Everyone knows that football has changed in the last 16 years. But when Arsène Wenger has been recast as a conservative, a hold-out, the last man playing the old game, you know how far we have come.
When Wenger came to John Major's England in 1996, he was a relentless progressive, trying to drag British football out of its long dark ages and into the new millennium. "Wannabe" had just been released, the Labour landslide was still eight months away and Wenger brought with him the idea that 10 pints of lager and a mixed kebab might not be the best preparation for team sport.
It might not sound much now, but at the time people were taken aback. Seeing the game differently from everyone else, Wenger went on to win the Double in his first full season in charge.
But now, 16 years on, English football is a different place. And Wenger, so avant garde for so long, is sat on the other side of history.
Arsenal used to keep their best players. The great Wenger sides were full of players coveted by richer teams, but Thierry Henry, Robert Pires, Patrick Vieira, Dennis Bergkamp and Sol Campbell were all persuaded to stay in north London.
Not any more. With other teams willing to outspend Arsenal, Wenger tries despairingly to rely on the loyalty of his players to his club. And over the last year he has been let down again and again.
After all those defeats, Wenger knows that Theo Walcott could let him down too. He knows that loyalty is not what it used to be. And he wishes that science could provide a solution. "We still have not found a machine which can measure the intensity of love," Wenger sighed this week. "We would all buy it."
It would certainly be of use at Arsenal. Maybe it could be Wenger's next project. If he is ever moved upstairs he could focus instead on this, some great man-scanner to reveal the future intentions of his players. With hard work and luck, it could be ready by the time Barcelona are trying to take Jon Toral and Hector Bellerin back to Catalonia. Or Manchester City's move for Chuba Akpom.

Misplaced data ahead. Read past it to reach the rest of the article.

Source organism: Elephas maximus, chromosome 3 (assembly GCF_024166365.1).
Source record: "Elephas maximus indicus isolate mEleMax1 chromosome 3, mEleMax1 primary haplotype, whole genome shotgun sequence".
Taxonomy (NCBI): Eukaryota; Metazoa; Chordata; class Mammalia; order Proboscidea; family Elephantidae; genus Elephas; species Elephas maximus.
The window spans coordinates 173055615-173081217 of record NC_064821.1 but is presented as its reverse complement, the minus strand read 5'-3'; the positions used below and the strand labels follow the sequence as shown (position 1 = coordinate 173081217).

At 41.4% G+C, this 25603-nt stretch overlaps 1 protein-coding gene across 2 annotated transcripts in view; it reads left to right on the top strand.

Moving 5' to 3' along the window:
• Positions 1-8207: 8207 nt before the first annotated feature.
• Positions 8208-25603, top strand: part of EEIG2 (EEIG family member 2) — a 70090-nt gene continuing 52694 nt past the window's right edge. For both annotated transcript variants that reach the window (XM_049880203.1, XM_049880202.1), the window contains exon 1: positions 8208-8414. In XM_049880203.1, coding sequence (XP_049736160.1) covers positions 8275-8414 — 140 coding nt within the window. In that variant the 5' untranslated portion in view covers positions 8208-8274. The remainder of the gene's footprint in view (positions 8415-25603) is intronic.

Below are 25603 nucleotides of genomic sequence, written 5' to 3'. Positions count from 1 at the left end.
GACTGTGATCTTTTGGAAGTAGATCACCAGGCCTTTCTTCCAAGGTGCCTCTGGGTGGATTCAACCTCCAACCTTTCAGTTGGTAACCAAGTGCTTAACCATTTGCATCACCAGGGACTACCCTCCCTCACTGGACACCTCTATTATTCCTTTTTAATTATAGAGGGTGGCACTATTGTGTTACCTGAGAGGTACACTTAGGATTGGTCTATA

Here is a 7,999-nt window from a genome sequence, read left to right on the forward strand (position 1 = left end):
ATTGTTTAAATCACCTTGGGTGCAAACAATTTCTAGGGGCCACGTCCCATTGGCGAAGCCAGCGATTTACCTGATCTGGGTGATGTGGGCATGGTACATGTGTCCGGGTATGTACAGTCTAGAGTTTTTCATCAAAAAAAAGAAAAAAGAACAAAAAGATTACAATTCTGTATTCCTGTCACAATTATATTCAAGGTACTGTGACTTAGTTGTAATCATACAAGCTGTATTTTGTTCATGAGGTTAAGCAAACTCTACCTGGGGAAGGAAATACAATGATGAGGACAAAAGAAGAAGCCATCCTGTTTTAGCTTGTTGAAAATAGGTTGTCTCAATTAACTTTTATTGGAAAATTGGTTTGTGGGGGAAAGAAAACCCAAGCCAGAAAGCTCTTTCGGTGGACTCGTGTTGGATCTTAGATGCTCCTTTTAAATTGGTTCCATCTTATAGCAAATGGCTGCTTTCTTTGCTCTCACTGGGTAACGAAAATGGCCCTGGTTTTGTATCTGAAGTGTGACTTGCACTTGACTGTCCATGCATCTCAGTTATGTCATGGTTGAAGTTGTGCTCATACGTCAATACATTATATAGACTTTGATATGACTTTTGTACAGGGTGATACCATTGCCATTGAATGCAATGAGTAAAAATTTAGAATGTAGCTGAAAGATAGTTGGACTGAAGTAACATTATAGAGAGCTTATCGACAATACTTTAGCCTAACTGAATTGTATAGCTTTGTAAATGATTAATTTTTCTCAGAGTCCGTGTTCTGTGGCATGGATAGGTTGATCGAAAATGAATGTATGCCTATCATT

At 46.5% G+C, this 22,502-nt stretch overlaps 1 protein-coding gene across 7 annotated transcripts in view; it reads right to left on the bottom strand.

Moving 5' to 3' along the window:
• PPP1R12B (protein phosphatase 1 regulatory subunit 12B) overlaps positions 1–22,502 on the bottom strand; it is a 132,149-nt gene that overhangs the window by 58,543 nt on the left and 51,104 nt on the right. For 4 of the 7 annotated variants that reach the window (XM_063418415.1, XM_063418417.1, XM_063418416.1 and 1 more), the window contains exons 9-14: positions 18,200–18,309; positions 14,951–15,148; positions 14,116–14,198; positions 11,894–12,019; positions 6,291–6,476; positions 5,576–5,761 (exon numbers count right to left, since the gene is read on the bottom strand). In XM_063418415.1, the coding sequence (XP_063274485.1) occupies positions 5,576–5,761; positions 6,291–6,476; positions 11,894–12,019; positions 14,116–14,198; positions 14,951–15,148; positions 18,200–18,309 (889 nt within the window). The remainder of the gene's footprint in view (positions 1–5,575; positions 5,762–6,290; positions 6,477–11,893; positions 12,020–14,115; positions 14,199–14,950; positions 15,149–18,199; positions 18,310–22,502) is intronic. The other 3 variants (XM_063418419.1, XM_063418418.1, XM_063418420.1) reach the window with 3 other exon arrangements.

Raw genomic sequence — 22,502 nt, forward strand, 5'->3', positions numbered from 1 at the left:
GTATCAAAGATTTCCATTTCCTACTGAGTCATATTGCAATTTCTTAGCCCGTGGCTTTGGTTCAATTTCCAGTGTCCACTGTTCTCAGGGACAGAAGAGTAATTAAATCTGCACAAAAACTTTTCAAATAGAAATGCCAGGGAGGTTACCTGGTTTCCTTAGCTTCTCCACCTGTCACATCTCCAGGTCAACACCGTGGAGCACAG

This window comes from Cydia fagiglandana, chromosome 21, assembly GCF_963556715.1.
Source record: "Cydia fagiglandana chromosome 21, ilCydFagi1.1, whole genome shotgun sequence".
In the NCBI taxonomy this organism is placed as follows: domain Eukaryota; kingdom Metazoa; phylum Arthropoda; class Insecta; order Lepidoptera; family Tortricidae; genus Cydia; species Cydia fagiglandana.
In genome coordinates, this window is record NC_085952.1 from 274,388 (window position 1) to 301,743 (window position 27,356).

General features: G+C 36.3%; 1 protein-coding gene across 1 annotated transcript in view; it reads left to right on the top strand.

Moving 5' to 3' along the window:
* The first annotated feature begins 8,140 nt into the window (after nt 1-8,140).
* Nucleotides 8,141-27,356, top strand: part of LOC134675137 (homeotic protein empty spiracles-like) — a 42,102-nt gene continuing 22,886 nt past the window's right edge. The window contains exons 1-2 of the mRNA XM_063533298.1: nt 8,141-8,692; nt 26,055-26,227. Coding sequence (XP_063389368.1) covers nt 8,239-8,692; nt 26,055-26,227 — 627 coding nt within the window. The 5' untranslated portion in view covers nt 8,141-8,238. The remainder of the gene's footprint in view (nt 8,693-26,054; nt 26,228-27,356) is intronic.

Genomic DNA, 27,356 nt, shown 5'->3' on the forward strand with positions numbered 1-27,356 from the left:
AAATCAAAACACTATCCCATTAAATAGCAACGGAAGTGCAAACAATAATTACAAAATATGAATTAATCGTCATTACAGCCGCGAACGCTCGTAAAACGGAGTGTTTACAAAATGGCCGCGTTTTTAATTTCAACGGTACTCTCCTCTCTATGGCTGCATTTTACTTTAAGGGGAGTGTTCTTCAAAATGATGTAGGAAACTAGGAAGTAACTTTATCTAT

But for now, Wenger is still in charge, still trying to operate in the pre-billionaires era, hoping that decency, stability and a tight wage structure will be enough to keep his favourites.
The players are not the only ones who have left Wenger stranded in the past. The Arsenal manager used to rely on a degree of patience and deliberation from supporters and observers. Now he sees modern hysteria and can only shake his head, bemoaning "modern emotional society.
"There are instant reactions on every single media," Wenger said. "Our society has moved from a bit of distance with events to a highly emotional society, because there is a straight-away reaction from the whole society on every single event that happens. We have moved from a thinking society to an emotional society and we have to live with that."
His critique makes sense. Having arrived when he did, in the emotional austerity of the pre-Blair era, Wenger came to a very different England, where instant reaction meant Sports Report on the radio or the pink paper in a newsagent.
There were things he could count on: the commitment of his players, the tightness of his defence, the patience of fans, the knowledge that no foreign billionaire would tower over Arsenal. With those securities in place, Wenger could embark on his great progressive mission of fitness and science, pioneering Arsenal into the future.
But Wenger finds himself now with the situation reversed. The old pillars have been eroded. The era of foreign money has almost rendered Arsenal's self-sustenance irrelevant. Players can no longer be counted on to stay at the club. Fans retweet rage before the ball has even crossed the line.
And Wenger, the old futurist, is reduced to bemoaning collapse of values, raging against the pace of change, wishing things back the way they were, and praying for the creation of his impossible love machine.